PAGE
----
When I was in undergraduate school, my violin instructor, Dr. John Shepard, suffered a massive heart attack. Before this episode, he had been a rather high-strung individual with fastidious attention to minute details and a low tolerance for his students' mistakes. Afterward, he developed a more easy-going personality, even tolerating mistakes. When I commented on the change, he replied, "Since I came so close to facing the ultimate, nothing bothers me anymore."
In the spring of 2006, excessive stress put some intense demands on my nervous system, causing a metaphorical "shutdown of the machinery." After this episode, I started to metamorphose from a type A (high-strung control freak) to a type B (tolerant, live-and-let-live) personality. Previously, I would react with a trigger-like response when students would talk, pass notes, or send text messages, raising my voice and pointing a threatening finger, inevitably leading to two or three altercations with a "debriefing" in the dean's office every year. One of my supervisors, Dr. Robert Watkins, a former high school principal, cautioned me that even a dog will respond with hostility to a pointed finger. As Proverbs 30:33 puts it, "For as the churning of milk produces butter, and wringing the nose produces blood, so the forcing of wrath produces strife."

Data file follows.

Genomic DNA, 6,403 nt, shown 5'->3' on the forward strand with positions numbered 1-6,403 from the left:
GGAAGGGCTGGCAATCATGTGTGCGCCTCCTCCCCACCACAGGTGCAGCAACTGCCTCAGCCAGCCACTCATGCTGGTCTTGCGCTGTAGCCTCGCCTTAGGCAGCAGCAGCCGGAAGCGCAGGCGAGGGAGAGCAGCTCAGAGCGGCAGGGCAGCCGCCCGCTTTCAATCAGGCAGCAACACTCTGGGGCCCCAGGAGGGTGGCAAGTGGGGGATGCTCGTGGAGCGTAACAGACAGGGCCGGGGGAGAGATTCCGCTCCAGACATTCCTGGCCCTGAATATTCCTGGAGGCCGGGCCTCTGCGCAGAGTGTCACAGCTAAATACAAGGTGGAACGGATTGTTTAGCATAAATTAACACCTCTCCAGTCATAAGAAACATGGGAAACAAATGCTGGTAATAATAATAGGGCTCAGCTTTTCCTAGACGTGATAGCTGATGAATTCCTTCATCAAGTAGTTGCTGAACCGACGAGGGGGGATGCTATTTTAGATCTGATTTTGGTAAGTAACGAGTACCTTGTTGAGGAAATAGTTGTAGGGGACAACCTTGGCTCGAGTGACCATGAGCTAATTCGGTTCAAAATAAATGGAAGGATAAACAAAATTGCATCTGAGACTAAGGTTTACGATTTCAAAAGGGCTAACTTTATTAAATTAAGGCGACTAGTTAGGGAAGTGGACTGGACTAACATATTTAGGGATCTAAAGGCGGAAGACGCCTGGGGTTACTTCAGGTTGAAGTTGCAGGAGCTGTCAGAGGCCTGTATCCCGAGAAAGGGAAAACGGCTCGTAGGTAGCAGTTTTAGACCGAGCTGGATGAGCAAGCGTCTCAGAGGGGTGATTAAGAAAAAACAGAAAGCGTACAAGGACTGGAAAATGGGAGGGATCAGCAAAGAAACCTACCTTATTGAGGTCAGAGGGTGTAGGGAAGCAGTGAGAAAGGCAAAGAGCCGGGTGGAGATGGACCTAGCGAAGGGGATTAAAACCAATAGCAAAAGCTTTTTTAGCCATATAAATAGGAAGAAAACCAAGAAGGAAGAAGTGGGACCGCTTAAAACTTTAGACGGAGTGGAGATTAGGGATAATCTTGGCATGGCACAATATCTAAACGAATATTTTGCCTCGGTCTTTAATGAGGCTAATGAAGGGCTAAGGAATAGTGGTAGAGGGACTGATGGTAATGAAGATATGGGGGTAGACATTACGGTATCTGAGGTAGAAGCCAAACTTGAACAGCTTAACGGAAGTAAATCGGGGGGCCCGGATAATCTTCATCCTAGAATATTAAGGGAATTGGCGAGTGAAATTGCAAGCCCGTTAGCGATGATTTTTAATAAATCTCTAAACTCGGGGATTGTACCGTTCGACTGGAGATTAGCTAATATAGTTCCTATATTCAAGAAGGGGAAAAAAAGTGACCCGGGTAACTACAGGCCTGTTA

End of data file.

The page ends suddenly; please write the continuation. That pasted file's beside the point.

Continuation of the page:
Since the spring of 2006, I have had no altercations with students. I have used student aides, whom I have encouraged to occupy the lecture podium, while I sat in the classroom at eye-level, talking to the students in a conversational voice rather than as a stentorian, authoritative lecturer. When discipline is called for, I defer to my aides, who still use the Barney Fife approach, giving me the opportunity to come to the student's rescue when the aide becomes too harsh.
With this arrangement, I am able to practice our Elder Brother's formula for servant leadership found in Matthew 20:25-28:
You know that the rulers of the Gentiles lord it over them, and those who are great exercise authority over them. Yet it shall not be so among you; but whoever desires to become great among you, let him be your servant. And whoever desires to be first among you, let him be your slave—just as the Son of Man did not come to be served, but to serve, and to give His life a ransom for many.